CAUSES: Tremors can be caused by; genetics, drug use, injuries, and others by unknown reasons. Commonly tremors are caused by neurological disorders, or other conditions that can produce tremors such as multiple sclerosis, stroke, traumatic brain injury, and neurodegenerative diseases that damage or destroy parts of the brainstem or the cerebellum. Tremors may be triggered by or become exaggerated when the individual is physically exhausted, during times of stress or strong emotion, or during certain postures or movements.
(Source: www.medicinenet.com)

NEW TREATMENT: Traditional therapies for tremor treatment involve invasive brain surgery, but with the use of MRI's and ultrasounds neurosurgeons are using a new, non-invasive procedure on patients to help stop certain types of tremors that interfere with their everyday lives. The technique uses a combination of an ultrasound to heat up and kill the problem cells, and an MRI to allow surgeons to visualize and precisely target the affected regions of the brain. Patients most prefer this new treatment over traditional therapies for tremor treatment because the new procedure provides a scalpel-free approach to reduce and eliminate tremors. (Source: www.aip.org)

HOW ULTRASOUND WORKS: Ultrasound is a medical imaging technique that uses high-frequency sound waves and their echoes.  It is similar to the echolocation that bats use to navigate in the dark and the SONAR that submarines use to navigate underwater.. An ultrasound machine transmits high-frequency sound pulses into the body through a probe. The sound waves travel until they hit a boundary between two kinds of tissue—for example, the boundary between soft tissue and bone. When this happens, some of the sound waves are reflected back to the probe, while others travel further through the body until they hit another boundary. All the reflected waves or "echoes" are recorded by the machine, which then calculates the distance each sound wave traveled based on how long it took the sound wave's echo to return. This data is used to form a two-dimensional image based on the distances and intensities of the echoes.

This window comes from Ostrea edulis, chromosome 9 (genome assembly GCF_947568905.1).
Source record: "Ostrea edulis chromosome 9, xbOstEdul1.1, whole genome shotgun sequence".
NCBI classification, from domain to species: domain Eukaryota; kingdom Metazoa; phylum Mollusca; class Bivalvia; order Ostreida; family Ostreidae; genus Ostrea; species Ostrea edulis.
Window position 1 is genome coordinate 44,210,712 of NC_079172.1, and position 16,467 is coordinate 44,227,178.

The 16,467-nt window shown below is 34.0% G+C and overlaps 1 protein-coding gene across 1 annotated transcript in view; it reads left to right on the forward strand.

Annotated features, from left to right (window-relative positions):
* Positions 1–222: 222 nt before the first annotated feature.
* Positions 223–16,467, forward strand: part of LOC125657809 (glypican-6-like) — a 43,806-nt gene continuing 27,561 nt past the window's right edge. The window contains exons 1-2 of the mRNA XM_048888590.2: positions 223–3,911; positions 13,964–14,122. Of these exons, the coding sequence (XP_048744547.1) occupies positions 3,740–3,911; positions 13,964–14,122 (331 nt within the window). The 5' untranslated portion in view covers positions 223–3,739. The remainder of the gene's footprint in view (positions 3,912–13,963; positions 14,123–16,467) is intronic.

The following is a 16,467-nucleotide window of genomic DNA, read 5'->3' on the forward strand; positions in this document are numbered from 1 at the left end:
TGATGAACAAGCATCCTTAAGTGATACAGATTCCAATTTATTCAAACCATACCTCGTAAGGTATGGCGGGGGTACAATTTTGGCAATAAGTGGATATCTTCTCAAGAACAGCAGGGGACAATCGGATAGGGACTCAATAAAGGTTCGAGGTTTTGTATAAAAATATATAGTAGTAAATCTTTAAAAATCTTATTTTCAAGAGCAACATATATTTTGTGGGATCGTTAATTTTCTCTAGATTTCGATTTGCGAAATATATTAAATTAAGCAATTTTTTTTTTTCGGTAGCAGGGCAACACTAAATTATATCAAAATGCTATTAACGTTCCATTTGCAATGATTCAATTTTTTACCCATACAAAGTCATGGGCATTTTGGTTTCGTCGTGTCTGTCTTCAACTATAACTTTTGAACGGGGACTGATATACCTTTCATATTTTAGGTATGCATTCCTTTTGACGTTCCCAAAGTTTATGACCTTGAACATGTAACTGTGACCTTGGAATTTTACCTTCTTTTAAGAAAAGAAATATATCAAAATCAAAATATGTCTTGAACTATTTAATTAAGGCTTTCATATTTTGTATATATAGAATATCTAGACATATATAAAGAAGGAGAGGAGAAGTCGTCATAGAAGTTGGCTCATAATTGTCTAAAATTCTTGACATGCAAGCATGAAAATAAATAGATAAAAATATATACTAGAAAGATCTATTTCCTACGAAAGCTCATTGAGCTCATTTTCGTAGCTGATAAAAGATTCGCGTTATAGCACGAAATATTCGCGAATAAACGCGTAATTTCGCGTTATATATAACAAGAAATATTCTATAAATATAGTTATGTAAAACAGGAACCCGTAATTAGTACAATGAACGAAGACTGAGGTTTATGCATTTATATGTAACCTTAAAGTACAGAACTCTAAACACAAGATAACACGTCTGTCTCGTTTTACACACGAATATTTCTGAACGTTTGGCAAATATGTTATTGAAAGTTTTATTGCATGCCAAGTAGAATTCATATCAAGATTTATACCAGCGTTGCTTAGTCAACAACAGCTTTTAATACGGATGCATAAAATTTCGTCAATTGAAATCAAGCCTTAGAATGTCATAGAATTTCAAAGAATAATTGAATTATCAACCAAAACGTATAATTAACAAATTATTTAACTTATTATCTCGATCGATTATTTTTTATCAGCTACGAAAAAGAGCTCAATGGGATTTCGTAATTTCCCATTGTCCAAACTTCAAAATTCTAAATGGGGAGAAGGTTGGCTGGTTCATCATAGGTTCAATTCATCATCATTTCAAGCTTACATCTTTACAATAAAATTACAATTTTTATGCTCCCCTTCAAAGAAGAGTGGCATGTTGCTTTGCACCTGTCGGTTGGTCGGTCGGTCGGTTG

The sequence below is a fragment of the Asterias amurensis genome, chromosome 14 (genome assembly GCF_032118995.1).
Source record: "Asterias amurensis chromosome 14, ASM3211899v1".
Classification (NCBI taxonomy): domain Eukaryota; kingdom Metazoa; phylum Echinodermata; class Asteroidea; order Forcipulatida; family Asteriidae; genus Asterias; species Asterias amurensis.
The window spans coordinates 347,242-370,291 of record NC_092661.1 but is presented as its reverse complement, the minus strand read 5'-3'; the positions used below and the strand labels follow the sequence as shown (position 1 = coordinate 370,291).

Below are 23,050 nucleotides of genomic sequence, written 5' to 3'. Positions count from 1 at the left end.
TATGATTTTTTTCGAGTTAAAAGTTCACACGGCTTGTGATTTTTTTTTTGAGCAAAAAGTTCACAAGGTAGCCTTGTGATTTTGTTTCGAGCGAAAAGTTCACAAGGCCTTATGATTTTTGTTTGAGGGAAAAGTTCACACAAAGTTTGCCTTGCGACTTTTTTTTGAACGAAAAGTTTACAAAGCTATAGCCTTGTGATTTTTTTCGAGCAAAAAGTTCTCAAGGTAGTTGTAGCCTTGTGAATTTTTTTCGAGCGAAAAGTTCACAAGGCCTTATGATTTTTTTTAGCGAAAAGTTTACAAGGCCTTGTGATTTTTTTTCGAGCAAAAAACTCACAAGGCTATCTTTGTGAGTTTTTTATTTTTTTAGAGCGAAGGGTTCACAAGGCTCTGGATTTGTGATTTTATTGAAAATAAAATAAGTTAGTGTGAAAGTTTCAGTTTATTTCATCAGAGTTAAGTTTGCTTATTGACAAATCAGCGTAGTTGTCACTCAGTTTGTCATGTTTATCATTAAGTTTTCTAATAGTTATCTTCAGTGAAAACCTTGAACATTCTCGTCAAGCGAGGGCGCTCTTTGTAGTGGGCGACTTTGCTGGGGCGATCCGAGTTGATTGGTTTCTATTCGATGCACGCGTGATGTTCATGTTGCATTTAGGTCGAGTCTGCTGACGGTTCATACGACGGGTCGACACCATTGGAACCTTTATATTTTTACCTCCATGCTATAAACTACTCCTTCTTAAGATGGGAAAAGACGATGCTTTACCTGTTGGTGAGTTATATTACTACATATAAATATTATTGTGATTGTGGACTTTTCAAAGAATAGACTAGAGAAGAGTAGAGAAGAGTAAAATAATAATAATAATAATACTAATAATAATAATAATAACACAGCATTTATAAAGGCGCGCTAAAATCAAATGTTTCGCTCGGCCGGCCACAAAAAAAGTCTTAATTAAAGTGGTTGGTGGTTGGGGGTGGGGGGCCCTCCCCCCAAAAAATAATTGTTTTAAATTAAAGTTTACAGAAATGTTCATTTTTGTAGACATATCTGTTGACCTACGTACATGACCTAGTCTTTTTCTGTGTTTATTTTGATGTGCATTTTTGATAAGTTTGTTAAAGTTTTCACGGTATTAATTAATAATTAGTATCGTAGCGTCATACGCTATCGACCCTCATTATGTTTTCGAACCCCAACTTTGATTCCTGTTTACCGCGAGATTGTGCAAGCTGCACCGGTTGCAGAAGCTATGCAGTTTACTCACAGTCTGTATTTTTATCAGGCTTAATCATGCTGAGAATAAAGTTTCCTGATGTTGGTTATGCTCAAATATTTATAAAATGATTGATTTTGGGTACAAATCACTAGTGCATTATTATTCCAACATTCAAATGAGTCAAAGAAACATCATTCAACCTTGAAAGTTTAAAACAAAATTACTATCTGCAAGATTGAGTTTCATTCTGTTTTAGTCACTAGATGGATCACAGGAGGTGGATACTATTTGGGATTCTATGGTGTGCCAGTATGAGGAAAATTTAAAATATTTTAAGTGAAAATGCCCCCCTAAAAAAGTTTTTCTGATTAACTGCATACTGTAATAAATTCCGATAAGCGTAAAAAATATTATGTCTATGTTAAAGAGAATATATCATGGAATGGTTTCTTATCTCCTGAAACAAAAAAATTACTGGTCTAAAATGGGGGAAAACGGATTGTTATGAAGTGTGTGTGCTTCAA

INTERVIEW

Dr. Jeff Elias, Neurosurgeon, Associate Professor of Neurosurgery at the University of Virginia, discusses a new procedure in clinical trials that allows deep brain procedures for tremors without invasive surgery.

Tell me about the MR Guided focus ultrasound, what is the purpose of it?

Dr. Elias: MR guided focus ultrasound surgery is a new technology that really combines two technologies into one. It involves high resolution MRI scanning as well as ultrasound technology. And the combination of these two technologies provides a very precise noninvasive treatment for patients with many different problems.

Can you give me an idea of some of those problems?

Dr. Elias: For instance to date most of the applications of MR guided focus ultrasound surgery have been for body applications like for uterine fibroids, prostate problems and breast problems. More recently some of the technological hurdles of sending ultrasound waves to the skull have been solved so that treatments for the brain are now possible.

What is new or unique about this particular system?

Dr. Elias: The real unique feature of this system is the way the two technologies have been combined they're both very compatible and complimentary for each other. MRI provides the real precise visualization of the body structures whereas ultrasound can provide very safe non invasive therapeutic treatments. So we can combine close precise visualization and accurate noninvasive nonpainful treatments or therapies.

How does it work exactly?